Read by QxMD icon Read

Literature and Medicine

Nancy Pedri, Helene Staveley
Why do recent graphic narratives about illness play with metaphors of merry-go-rounds, board games, and games of pretend and performance to explain the experience of being ill? Play and game typically associate with nostalgia, with pleasure, and with a sense of freedom, none of which come to mind as viable images to discuss a struggle with difficult physical and mental illnesses. Acclaimed graphic narratives including Miriam Engelberg's Cancer Made Me a Shallower Person (2006), Daryl Cunningham's Psychiatric Tales (2011), Ellen Forney's Marbles (2012), Marisa Acocella Marchetto's Cancer Vixen (2006), and Brian Fies's Mom's Cancer (2006) use the rich narrative ambiguities of game situations to work against the grain, correlating the gap between "player" and "played" with the gap between an active, organically healthy self and a self being unmade by illness...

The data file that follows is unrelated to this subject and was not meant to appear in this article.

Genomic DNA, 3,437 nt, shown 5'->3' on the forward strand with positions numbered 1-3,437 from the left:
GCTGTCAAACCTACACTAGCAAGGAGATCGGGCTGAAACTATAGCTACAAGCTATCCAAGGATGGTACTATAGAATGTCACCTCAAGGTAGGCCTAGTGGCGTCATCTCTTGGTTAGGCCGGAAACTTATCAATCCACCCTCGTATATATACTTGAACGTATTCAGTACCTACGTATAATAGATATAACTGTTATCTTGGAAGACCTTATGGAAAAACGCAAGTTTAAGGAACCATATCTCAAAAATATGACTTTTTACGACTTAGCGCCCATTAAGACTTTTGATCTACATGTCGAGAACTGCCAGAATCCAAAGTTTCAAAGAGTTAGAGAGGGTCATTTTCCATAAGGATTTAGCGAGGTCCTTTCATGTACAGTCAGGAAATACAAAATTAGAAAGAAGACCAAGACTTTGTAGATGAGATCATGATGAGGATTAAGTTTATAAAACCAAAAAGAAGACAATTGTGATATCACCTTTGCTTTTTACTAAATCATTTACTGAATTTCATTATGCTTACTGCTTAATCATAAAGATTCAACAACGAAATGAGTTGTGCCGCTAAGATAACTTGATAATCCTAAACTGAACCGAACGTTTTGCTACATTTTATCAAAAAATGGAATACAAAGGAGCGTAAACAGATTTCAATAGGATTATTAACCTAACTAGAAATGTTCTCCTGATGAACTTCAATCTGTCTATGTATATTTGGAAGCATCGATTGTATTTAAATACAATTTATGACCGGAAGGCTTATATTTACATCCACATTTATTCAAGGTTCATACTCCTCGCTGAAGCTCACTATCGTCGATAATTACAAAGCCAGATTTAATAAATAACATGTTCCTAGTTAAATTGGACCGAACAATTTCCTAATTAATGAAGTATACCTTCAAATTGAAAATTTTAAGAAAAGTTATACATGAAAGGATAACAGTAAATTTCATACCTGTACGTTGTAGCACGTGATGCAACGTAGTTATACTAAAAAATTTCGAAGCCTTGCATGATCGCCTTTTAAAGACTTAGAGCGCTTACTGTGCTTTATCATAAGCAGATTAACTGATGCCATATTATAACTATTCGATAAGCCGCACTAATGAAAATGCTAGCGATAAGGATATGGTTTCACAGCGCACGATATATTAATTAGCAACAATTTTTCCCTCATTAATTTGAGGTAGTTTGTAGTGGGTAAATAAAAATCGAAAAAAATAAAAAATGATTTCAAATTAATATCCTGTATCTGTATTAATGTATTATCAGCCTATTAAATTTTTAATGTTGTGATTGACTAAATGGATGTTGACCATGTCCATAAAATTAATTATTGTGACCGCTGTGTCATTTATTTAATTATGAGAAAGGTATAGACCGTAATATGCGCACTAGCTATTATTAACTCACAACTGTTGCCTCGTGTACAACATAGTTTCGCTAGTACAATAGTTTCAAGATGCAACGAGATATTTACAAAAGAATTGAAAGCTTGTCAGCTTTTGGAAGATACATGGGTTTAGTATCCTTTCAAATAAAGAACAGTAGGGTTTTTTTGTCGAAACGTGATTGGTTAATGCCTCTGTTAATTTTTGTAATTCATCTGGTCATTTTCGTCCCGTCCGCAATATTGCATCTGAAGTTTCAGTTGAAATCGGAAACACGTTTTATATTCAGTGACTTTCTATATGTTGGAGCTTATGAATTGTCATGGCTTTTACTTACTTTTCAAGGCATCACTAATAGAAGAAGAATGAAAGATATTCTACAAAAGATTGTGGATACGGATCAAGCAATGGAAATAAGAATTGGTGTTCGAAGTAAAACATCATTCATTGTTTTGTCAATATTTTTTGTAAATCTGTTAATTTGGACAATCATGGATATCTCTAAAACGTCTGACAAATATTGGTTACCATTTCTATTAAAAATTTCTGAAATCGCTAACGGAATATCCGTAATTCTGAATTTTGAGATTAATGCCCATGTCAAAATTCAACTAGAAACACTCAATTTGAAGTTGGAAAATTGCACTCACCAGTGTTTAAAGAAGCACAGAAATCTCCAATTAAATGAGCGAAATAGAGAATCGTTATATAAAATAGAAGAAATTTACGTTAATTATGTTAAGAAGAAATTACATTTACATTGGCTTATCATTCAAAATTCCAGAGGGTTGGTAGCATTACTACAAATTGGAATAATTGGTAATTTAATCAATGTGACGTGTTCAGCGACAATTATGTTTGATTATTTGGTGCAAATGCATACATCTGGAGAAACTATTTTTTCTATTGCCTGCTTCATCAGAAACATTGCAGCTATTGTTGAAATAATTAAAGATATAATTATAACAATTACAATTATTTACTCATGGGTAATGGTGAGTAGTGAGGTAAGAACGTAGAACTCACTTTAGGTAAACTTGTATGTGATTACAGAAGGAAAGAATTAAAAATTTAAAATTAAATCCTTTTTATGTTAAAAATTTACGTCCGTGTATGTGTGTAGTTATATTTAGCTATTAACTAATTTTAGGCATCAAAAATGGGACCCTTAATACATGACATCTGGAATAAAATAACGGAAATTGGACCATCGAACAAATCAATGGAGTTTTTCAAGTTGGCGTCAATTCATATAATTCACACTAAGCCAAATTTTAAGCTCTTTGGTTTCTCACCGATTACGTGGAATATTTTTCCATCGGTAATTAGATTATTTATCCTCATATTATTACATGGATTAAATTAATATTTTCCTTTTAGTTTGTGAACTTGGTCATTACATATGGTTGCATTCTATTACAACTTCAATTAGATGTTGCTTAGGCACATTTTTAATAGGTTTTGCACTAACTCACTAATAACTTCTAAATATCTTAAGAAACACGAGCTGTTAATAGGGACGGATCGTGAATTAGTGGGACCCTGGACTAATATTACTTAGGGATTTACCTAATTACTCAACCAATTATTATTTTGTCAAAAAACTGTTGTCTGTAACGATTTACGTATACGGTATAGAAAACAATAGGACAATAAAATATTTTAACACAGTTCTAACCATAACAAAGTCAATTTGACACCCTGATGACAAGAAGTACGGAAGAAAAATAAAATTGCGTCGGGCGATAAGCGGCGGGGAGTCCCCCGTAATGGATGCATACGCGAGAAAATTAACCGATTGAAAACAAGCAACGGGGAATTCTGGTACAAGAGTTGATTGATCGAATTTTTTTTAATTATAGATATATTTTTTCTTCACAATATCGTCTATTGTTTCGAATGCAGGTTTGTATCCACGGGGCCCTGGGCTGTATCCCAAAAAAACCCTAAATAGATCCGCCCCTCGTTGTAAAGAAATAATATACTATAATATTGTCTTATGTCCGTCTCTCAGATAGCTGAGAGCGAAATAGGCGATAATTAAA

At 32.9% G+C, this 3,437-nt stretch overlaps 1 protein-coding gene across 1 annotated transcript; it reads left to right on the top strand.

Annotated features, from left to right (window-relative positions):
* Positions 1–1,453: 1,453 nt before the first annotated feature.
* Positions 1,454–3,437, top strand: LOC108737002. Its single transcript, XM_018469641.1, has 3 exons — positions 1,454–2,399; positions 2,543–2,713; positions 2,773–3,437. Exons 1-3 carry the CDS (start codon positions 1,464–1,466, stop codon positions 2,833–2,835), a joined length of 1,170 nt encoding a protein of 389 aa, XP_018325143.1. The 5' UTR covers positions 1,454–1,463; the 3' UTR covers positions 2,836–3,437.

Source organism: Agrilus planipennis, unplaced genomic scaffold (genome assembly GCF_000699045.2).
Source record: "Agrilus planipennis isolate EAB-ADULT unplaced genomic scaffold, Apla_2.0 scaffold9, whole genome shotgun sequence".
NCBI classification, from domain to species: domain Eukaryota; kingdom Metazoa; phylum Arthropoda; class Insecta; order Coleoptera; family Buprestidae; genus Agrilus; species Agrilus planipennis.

2018: Literature and Medicine
S A Larson
During the early twentieth century, public health campaigns taught Americans from all strata of society to recognize that a great threat to the health and prosperity of the South was not an enemy abroad, but rather a bloodsucking parasite living underfoot in Southern soil: hookworm. According to the information widely disseminated by these campaigns, hookworm infection was responsible for the physical "backwardness" of Southern men, women, and children. By linking physical and cognitive symptoms to a parasitic source, the public health campaign introduced a new literary tool for constructing characters who are not "quite right" that continues to be employed in contemporary fiction...
2018: Literature and Medicine
Woods Nash
I propose a new role for literature in medical ethics: rewriting short stories as ethics cases. This activity is instructive for its power to show that our standard ways of analyzing cases can overlook deeper ethical problems, such as those the short stories raise. To illustrate this claim, I begin by distilling Richard Selzer's story "Fetishes" to an ethics case. Then, using principle-based ethics as a representative analytical framework, I argue that a typical principlist's response to the "Fetishes" case misses the point, failing to address insidious issues like physician arrogance and patient mistrust...
2018: Literature and Medicine
Sarah Nance